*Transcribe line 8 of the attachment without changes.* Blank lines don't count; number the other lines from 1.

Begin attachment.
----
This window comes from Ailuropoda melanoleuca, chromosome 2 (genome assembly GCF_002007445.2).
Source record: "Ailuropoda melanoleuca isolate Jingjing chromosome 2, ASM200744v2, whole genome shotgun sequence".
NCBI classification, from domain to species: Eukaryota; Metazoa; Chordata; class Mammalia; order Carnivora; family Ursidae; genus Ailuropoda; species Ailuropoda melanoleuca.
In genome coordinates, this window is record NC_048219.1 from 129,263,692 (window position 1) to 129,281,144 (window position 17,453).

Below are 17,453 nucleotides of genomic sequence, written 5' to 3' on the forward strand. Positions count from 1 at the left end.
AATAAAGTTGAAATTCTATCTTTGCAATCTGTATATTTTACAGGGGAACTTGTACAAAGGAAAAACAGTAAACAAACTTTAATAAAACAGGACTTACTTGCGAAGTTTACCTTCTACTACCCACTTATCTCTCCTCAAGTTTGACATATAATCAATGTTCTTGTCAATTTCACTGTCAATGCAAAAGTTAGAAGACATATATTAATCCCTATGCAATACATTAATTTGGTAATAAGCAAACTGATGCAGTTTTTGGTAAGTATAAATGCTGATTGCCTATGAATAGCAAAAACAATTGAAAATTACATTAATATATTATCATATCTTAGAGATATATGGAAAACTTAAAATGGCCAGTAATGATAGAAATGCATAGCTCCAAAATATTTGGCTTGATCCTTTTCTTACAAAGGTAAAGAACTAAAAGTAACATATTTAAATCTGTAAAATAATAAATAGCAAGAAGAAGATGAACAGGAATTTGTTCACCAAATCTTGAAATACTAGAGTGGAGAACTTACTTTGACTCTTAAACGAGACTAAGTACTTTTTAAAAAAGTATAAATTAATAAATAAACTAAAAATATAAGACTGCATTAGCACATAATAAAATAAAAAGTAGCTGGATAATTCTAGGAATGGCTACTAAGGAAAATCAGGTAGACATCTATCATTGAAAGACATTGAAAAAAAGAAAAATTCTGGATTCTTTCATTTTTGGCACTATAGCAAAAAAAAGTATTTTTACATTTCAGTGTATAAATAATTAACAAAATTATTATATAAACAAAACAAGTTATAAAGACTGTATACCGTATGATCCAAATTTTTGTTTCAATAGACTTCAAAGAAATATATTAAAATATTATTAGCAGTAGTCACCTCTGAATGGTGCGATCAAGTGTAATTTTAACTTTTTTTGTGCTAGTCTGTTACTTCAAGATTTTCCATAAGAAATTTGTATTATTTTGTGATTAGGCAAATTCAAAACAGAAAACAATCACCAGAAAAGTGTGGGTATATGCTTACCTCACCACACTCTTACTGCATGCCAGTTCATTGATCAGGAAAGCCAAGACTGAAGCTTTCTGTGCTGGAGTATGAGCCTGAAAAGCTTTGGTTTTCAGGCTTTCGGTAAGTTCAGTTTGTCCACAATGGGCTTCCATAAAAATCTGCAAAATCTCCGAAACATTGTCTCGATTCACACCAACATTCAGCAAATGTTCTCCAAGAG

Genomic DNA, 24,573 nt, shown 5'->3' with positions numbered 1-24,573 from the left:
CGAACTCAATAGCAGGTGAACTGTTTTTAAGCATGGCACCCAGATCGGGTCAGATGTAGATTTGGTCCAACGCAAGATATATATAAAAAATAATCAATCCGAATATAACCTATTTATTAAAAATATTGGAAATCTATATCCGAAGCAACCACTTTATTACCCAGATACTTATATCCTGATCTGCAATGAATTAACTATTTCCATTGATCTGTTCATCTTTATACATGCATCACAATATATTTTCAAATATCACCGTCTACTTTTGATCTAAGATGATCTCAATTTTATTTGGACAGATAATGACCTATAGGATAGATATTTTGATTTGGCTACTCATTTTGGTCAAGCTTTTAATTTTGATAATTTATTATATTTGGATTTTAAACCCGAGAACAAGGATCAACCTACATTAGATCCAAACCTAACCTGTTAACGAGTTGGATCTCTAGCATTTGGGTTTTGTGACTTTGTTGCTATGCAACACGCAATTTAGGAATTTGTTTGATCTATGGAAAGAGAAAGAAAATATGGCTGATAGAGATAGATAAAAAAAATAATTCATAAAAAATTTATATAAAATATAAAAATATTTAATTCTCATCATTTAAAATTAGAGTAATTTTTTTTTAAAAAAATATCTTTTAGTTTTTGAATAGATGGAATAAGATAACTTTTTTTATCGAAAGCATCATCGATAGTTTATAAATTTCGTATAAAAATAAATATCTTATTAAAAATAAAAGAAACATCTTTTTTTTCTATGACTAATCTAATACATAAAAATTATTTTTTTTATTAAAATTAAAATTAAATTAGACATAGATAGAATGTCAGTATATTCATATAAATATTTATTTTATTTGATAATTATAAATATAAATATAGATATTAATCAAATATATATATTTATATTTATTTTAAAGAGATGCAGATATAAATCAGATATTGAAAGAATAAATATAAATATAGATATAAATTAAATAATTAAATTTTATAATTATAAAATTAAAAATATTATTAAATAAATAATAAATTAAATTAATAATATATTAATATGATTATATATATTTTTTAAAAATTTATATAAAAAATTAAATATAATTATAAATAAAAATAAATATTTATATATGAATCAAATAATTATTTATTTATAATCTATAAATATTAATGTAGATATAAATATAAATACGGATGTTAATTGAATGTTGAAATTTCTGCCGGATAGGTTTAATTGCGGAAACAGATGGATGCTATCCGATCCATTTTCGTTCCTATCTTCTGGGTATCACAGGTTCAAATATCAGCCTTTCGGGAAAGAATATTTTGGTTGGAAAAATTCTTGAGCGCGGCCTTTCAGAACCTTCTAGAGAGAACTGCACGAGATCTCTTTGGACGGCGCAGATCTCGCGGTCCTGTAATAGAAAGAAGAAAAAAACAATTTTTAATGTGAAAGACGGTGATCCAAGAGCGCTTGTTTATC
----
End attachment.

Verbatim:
CGAACTCAATAGCAGGTGAACTGTTTTTAAGCATGGCACCCAGATCGGGTCAGATGTAGATTTGGTCCAACGCAAGATATATATAAAAAATAATCAATCCGAATATAACCTATTTATTAAAAATATTGGAAATCTATATCCGAAGCAACCACTTTATTACCCAGATACTTATATCCTGATCTGCAATGAATTAACTATTTCCATTGATCTGTTCATCTTTATACATGCATCACAATATATTTTCAAATATCACCGTCTACTTTTGATCTAAGATGATCTCAATTTTATTTGGACAGATAATGACCTATAGGATAGATATTTTGATTTGGCTACTCATTTTGGTCAAGCTTTTAATTTTGATAATTTATTATATTTGGATTTTAAACCCGAGAACAAGGATCAACCTACATTAGATCCAAACCTAACCTGTTAACGAGTTGGATCTCTAGCATTTGGGTTTTGTGACTTTGTTGCTATGCAACACGCAATTTAGGAATTTGTTTGATCTATGGAAAGAGAAAGAAAATATGGCTGATAGAGATAGATAAAAAAAATAATTCATAAAAAATTTATATAAAATATAAAAATATTTAATTCTCATCATTTAAAATTAGAGTAATTTTTTTTTAAAAAAATATCTTTTAGTTTTTGAATAGATGGAATAAGATAACTTTTTTTATCGAAAGCATCATCGATAGTTTATAAATTTCGTATAAAAATAAATATCTTATTAAAAATAAAAGAAACATCTTTTTTTTCTATGACTAATCTAATACATAAAAATTATTTTTTTTATTAAAATTAAAATTAAATTAGACATAGATAGAATGTCAGTATATTCATATAAATATTTATTTTATTTGATAATTATAAATATAAATATAGATATTAATCAAATATATATATTTATATTTATTTTAAAGAGATGCAGATATAAATCAGATATTGAAAGAATAAATATAAATATAGATATAAATTAAATAATTAAATTTTATAATTATAAAATTAAAAATATTATTAAATAAATAATAAATTAAATTAATAATATATTAATATGATTATATATATTTTTTAAAAATTTATATAAAAAATTAAATATAATTATAAATAAAAATAAATATTTATATATGAATCAAATAATTATTTATTTATAATCTATAAATATTAATGTAGATATAAATATAAATACGGATGTTAATTGAATGTTGAAATTTCTGCCGGATAGGTTTAATTGCGGAAACAGATGGATGCTATCCGATCCATTTTCGTTCCTATCTTCTGGGTATCACAGGTTCAAATATCAGCCTTTCGGGAAAGAATATTTTGGTTGGAAAAATTCTTGAGCGCGGCCTTTCAGAACCTTCTAGAGAGAACTGCACGAGATCTCTTTGGACGGCGCAGATCTCGCGGTCCTGTAATAGAAAGAAGAAAAAAACAATTTTTAATGTGAAAGACGGTGATCCAAGAGCGCTTGTTTATC